To be an effective leader demands specific repeatable skills, certain inherent traits and the lessons of experience.
Great leadership starts with a clear view of the most important goals you need to achieve, and the ability to communicate (or “share” them) in the most simple, concise and compelling ways possible. Everyone who touches a great leader (however peripherally) is always left with no doubt as to what must be achieved. Some call this a single-minded focus, or laser focus; it is not! What it is in fact, is the most critical element of true leadership, honest and certain communication.
The actions of the greatest leaders are entirely predictable (or at least not a surprise) to their teams, as they are in support of the known goals. They are in effect an open book to those they lead, and this means that the lieutenants, captains and other ranks they lead can predict and become extensions of the actions of the leader. One person cannot do everything, but they can extend themselves through great teams. Great leaders mentor and measure, and are ready to act if they see anyone moving off course, but they are just steering, not performing the functions of every part of the machine of business directly themselves.
Many great leaders do change their minds (as everyone should have the strength to do when new information dictates that change is the right course), but whatever change they are leading is clear to everyone they touch. Great leaders don’t hide information, they are not paranoid, instead they know that success in leadership comes from everyone in the team deeply understanding what has to be built, and everyone knowing how truly hard it will be, and committing to doing whatever they can to achieve success and the common goals.
Great leaders don’t hide behind “need-to-know” compartmentalizm because without full knowledge of what has to be achieved, members of the team who are tasked with achieving it, cannot make the kind of leaps of ingenuity demanded to accelerate innovation (because they essentially would have blinders on).
Active leadership is also about creating an environment where it is safe to share openly. Of course there are limits to how large that open team should become, as sharing your vision and ideas increases the risk that the information could get to those who would copy you, namely your competition. Secrecy has its place, but it must be kept at the outside edge of the team, which for a true leader is comprised of people who can be trusted.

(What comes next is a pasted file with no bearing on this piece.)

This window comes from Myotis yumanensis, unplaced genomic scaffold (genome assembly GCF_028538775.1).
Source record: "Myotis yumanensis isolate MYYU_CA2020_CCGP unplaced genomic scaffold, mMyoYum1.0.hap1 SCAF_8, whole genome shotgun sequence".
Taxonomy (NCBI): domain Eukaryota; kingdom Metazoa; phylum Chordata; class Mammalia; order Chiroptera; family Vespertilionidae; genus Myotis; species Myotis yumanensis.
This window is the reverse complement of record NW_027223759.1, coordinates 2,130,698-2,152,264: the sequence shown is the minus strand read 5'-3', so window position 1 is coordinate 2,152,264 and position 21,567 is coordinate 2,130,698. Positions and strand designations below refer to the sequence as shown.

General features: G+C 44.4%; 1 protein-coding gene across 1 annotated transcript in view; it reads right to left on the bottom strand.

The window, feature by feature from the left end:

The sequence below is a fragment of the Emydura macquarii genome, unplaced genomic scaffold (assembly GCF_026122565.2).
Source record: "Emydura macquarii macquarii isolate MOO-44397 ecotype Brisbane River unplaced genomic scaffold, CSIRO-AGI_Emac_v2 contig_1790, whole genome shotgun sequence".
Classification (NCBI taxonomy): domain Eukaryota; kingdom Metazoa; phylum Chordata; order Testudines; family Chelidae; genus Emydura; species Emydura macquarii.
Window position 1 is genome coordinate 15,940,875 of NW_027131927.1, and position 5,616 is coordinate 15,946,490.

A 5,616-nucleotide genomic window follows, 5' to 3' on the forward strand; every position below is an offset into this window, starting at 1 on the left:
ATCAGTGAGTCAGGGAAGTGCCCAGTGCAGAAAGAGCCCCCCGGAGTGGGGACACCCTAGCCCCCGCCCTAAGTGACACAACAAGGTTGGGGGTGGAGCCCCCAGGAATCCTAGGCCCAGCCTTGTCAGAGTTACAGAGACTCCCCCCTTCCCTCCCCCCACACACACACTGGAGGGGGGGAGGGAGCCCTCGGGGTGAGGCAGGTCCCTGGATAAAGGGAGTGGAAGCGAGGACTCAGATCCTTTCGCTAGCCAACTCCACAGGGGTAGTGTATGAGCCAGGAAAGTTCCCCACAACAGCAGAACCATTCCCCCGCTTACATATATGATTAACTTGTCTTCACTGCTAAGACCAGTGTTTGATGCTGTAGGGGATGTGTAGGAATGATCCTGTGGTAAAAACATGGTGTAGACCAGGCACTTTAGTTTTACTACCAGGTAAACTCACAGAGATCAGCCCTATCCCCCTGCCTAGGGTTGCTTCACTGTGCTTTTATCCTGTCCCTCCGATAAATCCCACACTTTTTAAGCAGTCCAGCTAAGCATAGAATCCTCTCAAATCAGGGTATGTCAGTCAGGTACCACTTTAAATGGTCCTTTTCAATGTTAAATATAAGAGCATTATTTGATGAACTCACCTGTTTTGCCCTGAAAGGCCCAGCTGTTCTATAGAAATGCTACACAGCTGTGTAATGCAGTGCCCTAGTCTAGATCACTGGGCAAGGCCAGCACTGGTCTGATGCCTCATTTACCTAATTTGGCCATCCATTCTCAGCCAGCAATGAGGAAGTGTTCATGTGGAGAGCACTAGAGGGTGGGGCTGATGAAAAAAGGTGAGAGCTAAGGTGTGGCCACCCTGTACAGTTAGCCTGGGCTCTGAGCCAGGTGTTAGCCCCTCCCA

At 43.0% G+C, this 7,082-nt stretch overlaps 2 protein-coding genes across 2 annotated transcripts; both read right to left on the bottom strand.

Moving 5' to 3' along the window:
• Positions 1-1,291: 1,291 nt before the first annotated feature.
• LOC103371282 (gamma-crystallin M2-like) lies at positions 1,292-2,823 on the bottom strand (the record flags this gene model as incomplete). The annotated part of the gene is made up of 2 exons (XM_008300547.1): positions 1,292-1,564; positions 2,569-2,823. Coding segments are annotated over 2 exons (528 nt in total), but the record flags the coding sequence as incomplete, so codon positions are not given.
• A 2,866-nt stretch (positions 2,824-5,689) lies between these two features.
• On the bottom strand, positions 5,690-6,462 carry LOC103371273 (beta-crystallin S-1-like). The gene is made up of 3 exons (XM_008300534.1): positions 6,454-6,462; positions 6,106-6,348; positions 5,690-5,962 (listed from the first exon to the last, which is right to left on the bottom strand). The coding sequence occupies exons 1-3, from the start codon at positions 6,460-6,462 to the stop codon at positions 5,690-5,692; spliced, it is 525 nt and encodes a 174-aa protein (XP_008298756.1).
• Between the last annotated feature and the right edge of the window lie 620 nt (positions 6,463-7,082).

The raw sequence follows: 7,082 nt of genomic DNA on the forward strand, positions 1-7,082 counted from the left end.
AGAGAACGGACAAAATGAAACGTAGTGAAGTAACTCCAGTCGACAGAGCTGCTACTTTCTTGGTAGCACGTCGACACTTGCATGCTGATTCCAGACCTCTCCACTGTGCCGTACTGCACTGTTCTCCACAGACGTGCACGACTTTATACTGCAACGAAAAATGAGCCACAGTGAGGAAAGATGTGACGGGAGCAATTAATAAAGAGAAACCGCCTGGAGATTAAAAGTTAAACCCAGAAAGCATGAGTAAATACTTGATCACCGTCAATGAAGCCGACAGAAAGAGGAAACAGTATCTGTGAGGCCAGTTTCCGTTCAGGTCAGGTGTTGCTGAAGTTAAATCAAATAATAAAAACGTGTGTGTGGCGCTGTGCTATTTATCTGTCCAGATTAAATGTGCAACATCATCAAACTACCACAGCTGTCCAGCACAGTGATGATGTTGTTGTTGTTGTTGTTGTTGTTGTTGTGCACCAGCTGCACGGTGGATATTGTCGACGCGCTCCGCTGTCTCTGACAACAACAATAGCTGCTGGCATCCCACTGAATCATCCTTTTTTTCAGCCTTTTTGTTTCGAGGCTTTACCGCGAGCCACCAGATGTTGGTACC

Of course the level of trust required by a leader with the team of those she or he shares his vision with, must be built over time. Great leaders have the inherent skill of identifying those they can trust quickly and accurately, and of course experience helps in identifying those types of people. Once your trusted team is identified you should take the time to give them the deepest understanding of your vision, and then empower them to make decisions in support of that vision. It is absolutely critical to then support their actions, even if you would have done things differently. As long as they’ve acted ethically and in support in the vision and goals, you need to “have their backs” when make decisions.
Trust, Empowerment and Support and the three pillars upon which great leaders build.
When I hear that team members worry about morale, I recognize this as a weakness of my leadership, one I act to resolve immediately. The passion that drives a business must be shared by those who are tasked with delivering success. Most of the time morale issues are not related to financial compensation or even title or workload, but with confidence in the business plan and the team’s shared vision of how it will be successfully executed. When people are fully committed to a plan, they are motivated. Everyone wants to succeed, but a view of what that success will look and feel like, has to be imagined and envisioned by those involved in achieving it.
Great leaders create a common vision and a contagious passion to achieve as a team. They effortlessly provide an environment of trust, support and empowerment so as to deserve the commitment they desire.
Whether you’ve worked under “leaders” like this or not, it’s now on you to be the active leader your team needs.